That is an excellent question and very timely. The tax incentive qualifications have changed significantly over the years, and will likely continue to adjust to market demands and new policies. Case in point, the economic stimulus package, H.R. 1: Div. B, Sec. 1121 (The American Recovery and Reinvestment Act of 2009), which was recently accepted by Congress and signed by President Obama, included a few significant changes to the standards for windows, doors and skylights that qualify for federal tax credits.
Exterior window and door assemblies are tested for their performance characteristics and carry a National Fenestration Rating Council (NFRC) label that displays their measured U-value (insulating) and their SHGC (solar heat gain coefficient) value. The U-value indicates how conductive the windows are to thermal energy transfer. It is the inverse of R-value, which indicates resistance to thermal energy transfer, usually used in reference to house insulation. Thus, while a higher R-value is better for insulation, a lower U-value is better for windows. SHGC refers to the ability of a window to resist radiant heat (heat from sunlight).
To qualify for the federal tax incentives, you will need to find windows with a U-value of .30 or less, and a SHGC value of .30 or less. Not all ENERGY STAR?-rated windows will meet these requirements, so you?ll need to be careful when selecting your windows. This appears to be an oversight that was probably caused by the speed at which the recovery package was put together. The issue lies in the fact that a low SHGC is desired for warmer southern climates, but if you live in a northern or mostly-heating climate, you might want a high SHGC in south-facing windows in order to adsorb as much winter sun as possible. This is a good passive solar strategy and ENERGY STAR recognizes it in its labeling standards. Hopefully, this error will be fixed in an amendment soon.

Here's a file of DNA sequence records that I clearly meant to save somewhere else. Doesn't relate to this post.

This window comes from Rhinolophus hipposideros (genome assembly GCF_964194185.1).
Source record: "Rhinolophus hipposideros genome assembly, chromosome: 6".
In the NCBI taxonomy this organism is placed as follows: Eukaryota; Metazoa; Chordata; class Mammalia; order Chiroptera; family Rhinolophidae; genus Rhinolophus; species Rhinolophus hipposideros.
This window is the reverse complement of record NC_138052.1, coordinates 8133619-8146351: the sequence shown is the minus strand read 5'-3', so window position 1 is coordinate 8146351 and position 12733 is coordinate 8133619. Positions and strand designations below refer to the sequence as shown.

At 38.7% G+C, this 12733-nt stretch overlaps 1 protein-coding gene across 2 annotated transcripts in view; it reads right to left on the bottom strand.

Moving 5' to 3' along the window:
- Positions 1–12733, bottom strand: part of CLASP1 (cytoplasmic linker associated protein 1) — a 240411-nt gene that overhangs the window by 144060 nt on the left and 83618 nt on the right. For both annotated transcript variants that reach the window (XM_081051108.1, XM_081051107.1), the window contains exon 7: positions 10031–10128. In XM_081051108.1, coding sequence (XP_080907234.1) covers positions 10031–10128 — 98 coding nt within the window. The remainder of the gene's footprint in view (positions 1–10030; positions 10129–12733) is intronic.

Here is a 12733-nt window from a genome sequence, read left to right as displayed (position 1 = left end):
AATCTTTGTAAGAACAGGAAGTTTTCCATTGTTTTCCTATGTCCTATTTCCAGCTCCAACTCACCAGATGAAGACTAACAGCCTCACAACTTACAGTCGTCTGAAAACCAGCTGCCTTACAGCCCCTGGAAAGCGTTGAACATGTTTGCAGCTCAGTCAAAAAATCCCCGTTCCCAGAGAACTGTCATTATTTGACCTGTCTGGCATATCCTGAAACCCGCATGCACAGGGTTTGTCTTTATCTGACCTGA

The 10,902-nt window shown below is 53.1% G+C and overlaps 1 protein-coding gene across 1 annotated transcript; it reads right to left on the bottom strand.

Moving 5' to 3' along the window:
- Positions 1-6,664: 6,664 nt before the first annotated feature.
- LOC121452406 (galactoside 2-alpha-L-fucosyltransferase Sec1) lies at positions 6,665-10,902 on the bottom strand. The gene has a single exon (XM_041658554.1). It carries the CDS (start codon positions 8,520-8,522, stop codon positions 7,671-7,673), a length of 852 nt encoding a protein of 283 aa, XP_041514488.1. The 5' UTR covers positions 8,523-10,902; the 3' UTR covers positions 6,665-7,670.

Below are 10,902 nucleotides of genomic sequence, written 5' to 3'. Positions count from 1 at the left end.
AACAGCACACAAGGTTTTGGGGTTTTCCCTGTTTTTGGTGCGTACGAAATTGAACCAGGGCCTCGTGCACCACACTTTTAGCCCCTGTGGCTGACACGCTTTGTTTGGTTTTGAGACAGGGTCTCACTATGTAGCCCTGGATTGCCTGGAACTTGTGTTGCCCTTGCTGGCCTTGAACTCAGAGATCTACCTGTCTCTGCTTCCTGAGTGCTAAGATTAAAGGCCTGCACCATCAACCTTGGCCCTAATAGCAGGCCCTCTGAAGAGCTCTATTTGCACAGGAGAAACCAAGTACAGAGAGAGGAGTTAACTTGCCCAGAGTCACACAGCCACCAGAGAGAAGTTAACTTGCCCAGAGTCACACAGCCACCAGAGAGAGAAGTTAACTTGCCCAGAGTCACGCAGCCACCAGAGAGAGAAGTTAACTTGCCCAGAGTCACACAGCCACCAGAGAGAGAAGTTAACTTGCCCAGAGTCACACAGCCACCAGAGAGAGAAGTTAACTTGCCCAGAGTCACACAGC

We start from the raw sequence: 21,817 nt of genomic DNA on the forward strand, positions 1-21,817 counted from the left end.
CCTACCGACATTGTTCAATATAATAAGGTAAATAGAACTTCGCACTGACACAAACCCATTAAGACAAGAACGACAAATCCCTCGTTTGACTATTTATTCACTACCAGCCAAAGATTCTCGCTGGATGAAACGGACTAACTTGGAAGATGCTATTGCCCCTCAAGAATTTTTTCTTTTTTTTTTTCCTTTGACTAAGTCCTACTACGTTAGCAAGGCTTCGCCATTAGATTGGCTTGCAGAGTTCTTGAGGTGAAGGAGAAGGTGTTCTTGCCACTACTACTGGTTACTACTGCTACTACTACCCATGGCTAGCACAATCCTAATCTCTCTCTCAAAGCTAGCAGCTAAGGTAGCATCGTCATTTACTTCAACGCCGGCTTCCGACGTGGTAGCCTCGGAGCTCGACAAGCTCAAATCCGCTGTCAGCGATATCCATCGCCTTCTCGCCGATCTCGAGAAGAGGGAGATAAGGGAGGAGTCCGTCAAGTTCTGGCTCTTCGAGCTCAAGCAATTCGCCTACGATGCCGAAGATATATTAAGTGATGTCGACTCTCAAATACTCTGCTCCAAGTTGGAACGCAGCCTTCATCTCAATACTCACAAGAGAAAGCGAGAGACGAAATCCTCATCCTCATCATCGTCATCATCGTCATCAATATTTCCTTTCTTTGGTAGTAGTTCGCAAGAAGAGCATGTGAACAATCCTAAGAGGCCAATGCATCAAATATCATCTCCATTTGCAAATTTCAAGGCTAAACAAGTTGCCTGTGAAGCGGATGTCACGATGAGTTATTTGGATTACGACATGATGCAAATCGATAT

If you meet the qualification standards, the federal government will provide a tax credit for 30% of the cost of the windows, up to a maximum of $1,500. While the qualifications are a little more stringent than they were a few months ago, the reward is much greater. This is a huge incentive to replace old, single-pane windows that may be made even greater by state, local or utility incentives. You can search for federal, state and local incentives through ENERGY STAR or the Database of State Incentives for Renewables & Efficiency. When speaking to your local window supplier, let them know you plan to take advantage of the tax incentives. Chances are they will know exactly what you need in order to qualify for the federal and local incentives. The smart window dealers and installers have already been talking about the new federal incentives in their marketing materials. Good luck with your project!